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A Better Model for Stacked Pull Requests (timothyandrew.dev)
110 points by tta 3 months ago | hide | past | favorite | 63 comments



While working on PyTorch, I also wrote an equivalent tool (funnily named nearly the same thing) for doing stack diffs (https://github.com/ezyang/ghstack/), which most of our team uses for more complicated PRs. The UX for working on commits is a bit different than this tool though; instead of pushing branches individually, you just run "ghstack" on a stack of commits and it will create a PR per commit in the chain (amending each commit so that its commit message records what PR it corresponds to). To update the PRs, just amend or interactive rebase the original commits. Personally, I find this a lot easier to handle than finagling tons of branches.


This sounds pretty great, I wish I'd seen this a few months ago! One quick question: does this support adding commits to open PRs, or are you effectively locked in to one-commit-per-PR?


When you amend a commit and resubmit it to the PR, ghstack translates into pushing a new commit (not force pushing) to the PR. So yesish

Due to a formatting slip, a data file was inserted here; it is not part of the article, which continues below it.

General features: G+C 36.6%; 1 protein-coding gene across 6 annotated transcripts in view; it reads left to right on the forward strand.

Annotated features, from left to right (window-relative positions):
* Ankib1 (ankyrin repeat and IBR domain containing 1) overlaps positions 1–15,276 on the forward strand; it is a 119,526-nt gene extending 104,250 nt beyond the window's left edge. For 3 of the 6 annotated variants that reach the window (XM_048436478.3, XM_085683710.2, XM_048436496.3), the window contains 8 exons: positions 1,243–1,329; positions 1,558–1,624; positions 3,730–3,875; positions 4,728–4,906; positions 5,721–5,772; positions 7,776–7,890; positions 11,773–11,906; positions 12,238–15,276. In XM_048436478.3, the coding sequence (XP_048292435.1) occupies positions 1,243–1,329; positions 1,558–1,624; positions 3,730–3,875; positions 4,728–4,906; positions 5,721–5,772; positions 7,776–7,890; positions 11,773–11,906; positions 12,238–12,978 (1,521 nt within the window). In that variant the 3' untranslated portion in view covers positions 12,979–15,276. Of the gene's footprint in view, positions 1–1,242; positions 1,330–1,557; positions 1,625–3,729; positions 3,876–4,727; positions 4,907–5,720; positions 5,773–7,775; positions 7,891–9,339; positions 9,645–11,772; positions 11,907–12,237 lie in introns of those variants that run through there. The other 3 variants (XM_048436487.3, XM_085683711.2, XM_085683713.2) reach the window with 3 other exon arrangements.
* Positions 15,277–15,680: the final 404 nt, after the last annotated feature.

ghstack is amazing. When I started working on PyTorch in GitHub I desperately missed the stacked diff workflow of Phabricator, and ghstack basically made me whole again :-).


In my opinion git-ps provides a much nicer patch workflow similar to Phabricator while still supporting GitHub, Bitbucket, or GitLab for peer reviews.

* https://github.com/uptech/git-ps * a detailed walkthrough https://upte.ch/blog/how-we-should-be-using-git/


I definitely miss hg’s affordances like hg next/prev and restack. It doesn’t look like, though, that git-ps lets you submit multiple patches for review, this was the raison d’etre for ghstack


We are working on support for requesting review of a series of patches right now. But generally you want to avoid that and get your individual patches reviewed as early as possible anyways.